purging home

Outside Maintenance Checklist For Sellers - Curb Appeal (Part 2)

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Exterior View Of A HomeIn our prior post focused on the exterior of the home, we covered 17 items on a 30 day list of maintenance tasks associated with the front of your home and the roofline. To fully maximize your home’s exterior curb appeal, however, the side view and backyard must not be ignored. In this post, we'll offer you the remaining tasks for a month's worth of daily maintenance tasks for exterior curb appeal.

Walking the exterior (the side view)

Buyers interested in a home with a yard are likely to walk the exterior of the property. Give proper attention to the home from every angle.

18. Lawn: Seed or patch scant areas and ensure the lawn is well manicured and cleanly edged in spring, summer or fall. If it’s winter, clear snow and ice to expose dry pavement for safety, and sweep away remnants of salt and sand. Neatness counts!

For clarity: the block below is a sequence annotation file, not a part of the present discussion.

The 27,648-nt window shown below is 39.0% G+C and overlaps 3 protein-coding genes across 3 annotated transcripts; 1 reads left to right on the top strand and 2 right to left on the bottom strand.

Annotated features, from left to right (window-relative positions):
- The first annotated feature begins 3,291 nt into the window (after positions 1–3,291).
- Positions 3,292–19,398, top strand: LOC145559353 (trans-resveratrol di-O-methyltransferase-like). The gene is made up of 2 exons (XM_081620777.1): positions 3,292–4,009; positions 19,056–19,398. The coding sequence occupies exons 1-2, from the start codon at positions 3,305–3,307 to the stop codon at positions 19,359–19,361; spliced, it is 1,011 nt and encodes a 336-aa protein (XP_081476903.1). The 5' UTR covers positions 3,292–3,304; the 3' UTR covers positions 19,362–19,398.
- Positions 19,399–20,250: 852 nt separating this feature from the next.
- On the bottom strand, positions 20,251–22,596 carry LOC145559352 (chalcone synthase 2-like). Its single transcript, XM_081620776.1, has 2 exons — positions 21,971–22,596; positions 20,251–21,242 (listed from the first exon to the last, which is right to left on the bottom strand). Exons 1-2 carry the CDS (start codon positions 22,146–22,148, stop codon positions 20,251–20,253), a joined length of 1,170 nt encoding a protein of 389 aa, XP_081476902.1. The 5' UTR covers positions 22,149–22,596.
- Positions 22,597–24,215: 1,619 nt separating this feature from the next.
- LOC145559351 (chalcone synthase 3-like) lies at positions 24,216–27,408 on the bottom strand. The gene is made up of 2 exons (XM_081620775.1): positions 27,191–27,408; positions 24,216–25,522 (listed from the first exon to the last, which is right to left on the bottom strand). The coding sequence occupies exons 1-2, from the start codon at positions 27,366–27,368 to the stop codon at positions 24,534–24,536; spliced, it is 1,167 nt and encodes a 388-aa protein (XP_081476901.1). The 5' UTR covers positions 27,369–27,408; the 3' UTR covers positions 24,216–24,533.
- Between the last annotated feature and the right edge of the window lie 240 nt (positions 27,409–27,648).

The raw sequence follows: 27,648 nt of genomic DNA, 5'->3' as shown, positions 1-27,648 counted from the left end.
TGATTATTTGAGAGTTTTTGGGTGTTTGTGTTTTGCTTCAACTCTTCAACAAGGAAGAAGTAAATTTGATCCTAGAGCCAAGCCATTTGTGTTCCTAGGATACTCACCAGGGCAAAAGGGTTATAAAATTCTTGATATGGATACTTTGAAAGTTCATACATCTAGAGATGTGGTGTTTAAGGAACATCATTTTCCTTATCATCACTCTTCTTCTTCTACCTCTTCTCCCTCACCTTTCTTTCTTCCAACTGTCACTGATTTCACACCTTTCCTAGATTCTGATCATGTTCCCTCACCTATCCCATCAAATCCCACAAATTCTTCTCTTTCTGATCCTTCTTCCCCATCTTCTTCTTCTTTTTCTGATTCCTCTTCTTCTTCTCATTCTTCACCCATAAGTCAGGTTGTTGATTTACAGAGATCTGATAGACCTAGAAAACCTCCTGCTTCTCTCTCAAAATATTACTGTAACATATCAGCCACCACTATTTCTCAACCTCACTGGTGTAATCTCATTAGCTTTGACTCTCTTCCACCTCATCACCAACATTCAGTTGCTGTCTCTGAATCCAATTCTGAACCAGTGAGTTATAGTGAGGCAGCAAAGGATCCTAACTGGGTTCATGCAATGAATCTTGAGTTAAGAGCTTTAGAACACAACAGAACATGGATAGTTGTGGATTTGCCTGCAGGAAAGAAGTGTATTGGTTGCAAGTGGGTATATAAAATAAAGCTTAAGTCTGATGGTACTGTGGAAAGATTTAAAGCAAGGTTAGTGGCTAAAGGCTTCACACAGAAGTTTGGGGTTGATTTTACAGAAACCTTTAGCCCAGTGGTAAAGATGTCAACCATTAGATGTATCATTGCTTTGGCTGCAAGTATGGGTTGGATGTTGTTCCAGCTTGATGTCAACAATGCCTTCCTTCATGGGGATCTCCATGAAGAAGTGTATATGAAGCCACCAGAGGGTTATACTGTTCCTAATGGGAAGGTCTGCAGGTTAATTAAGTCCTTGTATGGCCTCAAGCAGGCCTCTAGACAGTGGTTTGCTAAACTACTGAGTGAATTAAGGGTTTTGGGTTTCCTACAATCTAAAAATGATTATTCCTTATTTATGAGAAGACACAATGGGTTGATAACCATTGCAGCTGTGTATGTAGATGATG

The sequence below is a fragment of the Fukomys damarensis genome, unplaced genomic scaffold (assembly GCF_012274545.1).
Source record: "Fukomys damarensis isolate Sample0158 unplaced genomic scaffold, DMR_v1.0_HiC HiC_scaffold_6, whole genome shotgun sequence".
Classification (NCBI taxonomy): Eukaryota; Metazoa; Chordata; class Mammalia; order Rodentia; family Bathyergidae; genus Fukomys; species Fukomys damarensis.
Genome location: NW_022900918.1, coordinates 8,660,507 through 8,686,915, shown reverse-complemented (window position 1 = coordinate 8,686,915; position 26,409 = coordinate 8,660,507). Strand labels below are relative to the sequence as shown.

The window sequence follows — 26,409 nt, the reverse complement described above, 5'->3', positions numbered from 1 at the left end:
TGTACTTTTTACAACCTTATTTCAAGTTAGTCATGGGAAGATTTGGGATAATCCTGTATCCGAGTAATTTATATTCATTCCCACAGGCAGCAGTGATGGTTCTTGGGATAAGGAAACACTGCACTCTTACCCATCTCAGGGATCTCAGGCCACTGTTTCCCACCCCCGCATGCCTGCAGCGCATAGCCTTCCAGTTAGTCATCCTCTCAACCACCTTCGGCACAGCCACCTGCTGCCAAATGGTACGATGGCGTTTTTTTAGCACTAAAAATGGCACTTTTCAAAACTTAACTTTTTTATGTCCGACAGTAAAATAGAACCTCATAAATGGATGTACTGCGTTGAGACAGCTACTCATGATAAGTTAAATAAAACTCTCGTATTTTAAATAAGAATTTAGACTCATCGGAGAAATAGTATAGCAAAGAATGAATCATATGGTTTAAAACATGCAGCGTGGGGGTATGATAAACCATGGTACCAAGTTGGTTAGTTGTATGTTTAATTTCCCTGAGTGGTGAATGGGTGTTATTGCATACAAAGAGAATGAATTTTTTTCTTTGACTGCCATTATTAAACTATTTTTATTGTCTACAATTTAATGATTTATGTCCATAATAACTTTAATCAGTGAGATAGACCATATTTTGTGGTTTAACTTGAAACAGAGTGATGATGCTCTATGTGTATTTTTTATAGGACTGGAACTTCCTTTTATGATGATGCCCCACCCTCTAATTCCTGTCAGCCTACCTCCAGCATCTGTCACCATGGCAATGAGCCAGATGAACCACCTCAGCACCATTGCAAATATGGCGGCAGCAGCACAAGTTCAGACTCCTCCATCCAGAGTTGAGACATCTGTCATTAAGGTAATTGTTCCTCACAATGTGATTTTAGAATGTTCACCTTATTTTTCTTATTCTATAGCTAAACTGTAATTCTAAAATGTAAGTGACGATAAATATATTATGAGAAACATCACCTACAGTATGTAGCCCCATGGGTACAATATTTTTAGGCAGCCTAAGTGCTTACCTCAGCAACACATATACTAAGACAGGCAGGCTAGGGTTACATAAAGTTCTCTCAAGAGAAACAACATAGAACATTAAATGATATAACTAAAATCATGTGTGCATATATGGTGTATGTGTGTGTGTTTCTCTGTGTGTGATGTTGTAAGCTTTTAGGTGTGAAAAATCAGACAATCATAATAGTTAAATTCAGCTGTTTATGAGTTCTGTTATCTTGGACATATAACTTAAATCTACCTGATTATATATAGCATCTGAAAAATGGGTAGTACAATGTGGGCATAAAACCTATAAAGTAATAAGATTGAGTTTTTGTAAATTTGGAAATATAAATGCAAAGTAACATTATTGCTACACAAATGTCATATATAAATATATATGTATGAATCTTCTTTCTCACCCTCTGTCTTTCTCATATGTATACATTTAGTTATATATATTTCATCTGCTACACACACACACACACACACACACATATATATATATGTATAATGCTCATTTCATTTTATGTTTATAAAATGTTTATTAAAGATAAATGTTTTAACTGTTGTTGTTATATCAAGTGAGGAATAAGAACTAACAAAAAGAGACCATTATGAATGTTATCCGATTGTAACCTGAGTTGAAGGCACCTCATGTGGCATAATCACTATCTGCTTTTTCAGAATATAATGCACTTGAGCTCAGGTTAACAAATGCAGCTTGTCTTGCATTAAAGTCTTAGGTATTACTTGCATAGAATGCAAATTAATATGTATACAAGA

19. Banish the tools of labor: While your yard should look like an oasis, you don’t want buyers to see the evidence of all the work  involved. Remove and neatly store hoses, rakes and garden tools out of sight. 

20. Critters: Nature lover or no, it’s best to keep wildlife away from property you’re trying to sell. Remove bird feeders to minimize rodents.

21. Fence: If your property has a fence, walk the perimeter with a critical eye. Replace any damaged areas and freshen up paint if needed. Lubricate gate hardware so it operates easily. Since a possible buyer will pause to open the date, be sure that the area around the gate is neat and well-kept.

22. Trim and window sills: Wood rots over time and must be replaced. In particular, look out for spongy window skills and peeling paint and replace trim with new wood or fabricated wood.

23. Windows: Realtors agree that sparkling windows (in and out) are a basic must for selling a home. If you don’t want to climb ladders or hire a window washer for the exterior, keep both feet safely on the ground with cleaning products that attach to your garden hose.

The backyard: An oasis or a hiding spot?

An inviting backyard can help a possible buyer visualize themselves in your home. Maximize your assets with a backyard cleanup.

24. Deck or patio: Brighten up your deck with a pressure wash for the flooring and rails. If you have a patio, the paver stones benefit from a power wash to remove dirt, moss and growth.